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ATWINC1500 IoT Module Deep-Dive (Part 1)

This is the second article in the Hunter Hacking Project series.

The Microchip ATWINC1500 IoT Module is a low-cost 802.11 b/g/n WiFi module, popular in the "maker" DIY electronics communities,

Support for the module is even baked into Arduino: WiFi101 / WiFiNINA Firmware Updater


Originally designed by Newport Media Inc., along with the WILC1000/WILC3000 family of WiFi modules, the ATWINC1500 module became part of Atmel's SmartConnect family through the acquisition of Newport Media in 2014.

Two years later, the device changed owners once again and became part of Microchip's portfolio through Microchip's acquisition of Atmel in 2016.

This is useful to know because the ATWINC1500 codebase bears the hallmarks of this tumultuous history.


The module has an embedded Cortus APS3S 32-bit RISC processor with either 2Mb or 4Mb of internal SPI flash.

The Wi-Fi Network Controller Software Design Guide provides this system architecture diagram:

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Memory Map

Root Certificate and TLS Certificate in ATWINC15x0 provides the following memory map:

Pasted image 20230321010550.png

(the table above is extracted from spi_flash_map.h)

What immediately stands out are the two regions "Root certificate" and "TLS Server".


Well, because trusted root certs are distributed as X.509 certs and private keys are always highly prized. Don't know what that means? We'll get to it.

Microchip elaborates:

Why is there two location to store certificates in ATWINC15x0 flash? What is the difference between Root Certificate and TLS Certificate/key storage in ATWINC15x0 flash memory?

There are two specific locations to store different certificates into WINC flash memory:

  1. X.509 Root Certificate storage - This is for the ATWINC1500 TLS Client to verify the TLS server certificate (A self signed public key certificate that identify the authority) from the server that the module is trying to connect. (eg. When ATWINC1500 is trying to connect to, device will use the "GlobalSign Root CA" certificate stored in the Root Certificate folder to verify the server certificate)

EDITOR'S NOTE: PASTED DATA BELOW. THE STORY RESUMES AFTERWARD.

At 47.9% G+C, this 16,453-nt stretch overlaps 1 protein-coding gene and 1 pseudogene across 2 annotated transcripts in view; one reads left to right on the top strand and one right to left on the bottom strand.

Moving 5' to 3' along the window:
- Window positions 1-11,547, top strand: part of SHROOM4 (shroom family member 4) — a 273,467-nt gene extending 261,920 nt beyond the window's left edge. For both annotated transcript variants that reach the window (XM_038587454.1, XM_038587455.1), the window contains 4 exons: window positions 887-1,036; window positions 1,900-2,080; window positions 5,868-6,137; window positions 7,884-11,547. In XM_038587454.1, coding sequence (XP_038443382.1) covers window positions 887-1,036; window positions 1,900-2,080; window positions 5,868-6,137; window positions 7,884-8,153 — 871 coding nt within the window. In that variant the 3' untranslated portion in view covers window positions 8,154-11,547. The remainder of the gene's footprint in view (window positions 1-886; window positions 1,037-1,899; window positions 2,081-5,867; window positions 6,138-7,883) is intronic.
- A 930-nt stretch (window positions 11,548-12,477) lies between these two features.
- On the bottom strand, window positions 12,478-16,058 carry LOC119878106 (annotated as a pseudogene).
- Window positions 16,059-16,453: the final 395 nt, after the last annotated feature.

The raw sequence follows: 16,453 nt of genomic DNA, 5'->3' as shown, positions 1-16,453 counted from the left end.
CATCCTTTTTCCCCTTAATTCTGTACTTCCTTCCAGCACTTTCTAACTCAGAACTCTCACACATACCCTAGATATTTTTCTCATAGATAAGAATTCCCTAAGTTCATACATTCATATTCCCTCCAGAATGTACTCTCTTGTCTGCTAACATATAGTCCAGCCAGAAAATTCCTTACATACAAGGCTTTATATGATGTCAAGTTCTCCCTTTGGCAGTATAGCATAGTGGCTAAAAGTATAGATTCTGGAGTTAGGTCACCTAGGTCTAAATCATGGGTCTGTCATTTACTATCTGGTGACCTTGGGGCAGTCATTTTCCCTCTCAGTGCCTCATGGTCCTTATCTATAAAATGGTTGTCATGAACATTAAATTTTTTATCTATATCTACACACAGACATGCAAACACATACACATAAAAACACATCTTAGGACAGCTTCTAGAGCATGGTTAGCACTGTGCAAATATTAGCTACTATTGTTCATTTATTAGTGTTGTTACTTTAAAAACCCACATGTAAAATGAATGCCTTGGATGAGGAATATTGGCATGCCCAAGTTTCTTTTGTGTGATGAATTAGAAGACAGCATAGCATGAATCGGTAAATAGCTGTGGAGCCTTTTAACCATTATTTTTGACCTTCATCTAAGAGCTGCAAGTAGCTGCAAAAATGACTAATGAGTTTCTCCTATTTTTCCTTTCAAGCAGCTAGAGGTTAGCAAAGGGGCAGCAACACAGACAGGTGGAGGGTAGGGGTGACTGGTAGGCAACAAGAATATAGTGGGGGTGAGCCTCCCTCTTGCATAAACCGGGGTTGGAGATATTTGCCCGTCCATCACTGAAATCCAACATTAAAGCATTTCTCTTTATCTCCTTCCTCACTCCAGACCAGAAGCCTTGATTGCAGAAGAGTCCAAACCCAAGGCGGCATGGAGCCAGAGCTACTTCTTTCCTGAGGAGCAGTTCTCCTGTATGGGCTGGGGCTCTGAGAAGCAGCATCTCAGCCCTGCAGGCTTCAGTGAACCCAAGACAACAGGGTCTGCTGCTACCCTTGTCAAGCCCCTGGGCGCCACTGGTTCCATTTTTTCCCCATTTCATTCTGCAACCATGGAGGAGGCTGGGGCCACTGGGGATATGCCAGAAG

2. ATWINC1500 TLS Server certificate storage - For proper operation of both the TLS server and TLS client authentication, the ATWINC1500 device must have a certificate/private key pair assigned to it.

Let's see what else we can find.

A Quick Primer On TLS

Well versed in TLS? skip this section

Transport Layer Security (TLS) is a cryptographic protocol used to secure communication over the internet. It is widely used to provide secure communication for web traffic, email, and other applications that require secure communication. TLS uses a combination of symmetric and asymmetric encryption to provide confidentiality, integrity, and authenticity of the data exchanged between two parties.

One of the key components of TLS is the X.509 digital certificate, which is used to verify the identity of the communicating parties. X.509 certificates contain information such as the name of the entity being identified, the entity's public key, the digital signature of the certificate issuer (Certificate Authority) which signed the certificate, and the validity period of the certificate.

To use TLS, both parties need to have a pair of private and public keys. The private key is kept secret by the owner and is used to encrypt and decrypt data. The public key, on the other hand, is freely distributed and is used to encrypt data that can only be decrypted by the corresponding private key.


The ATWINC1500 stores these private and public keys in the TLS Cert Store.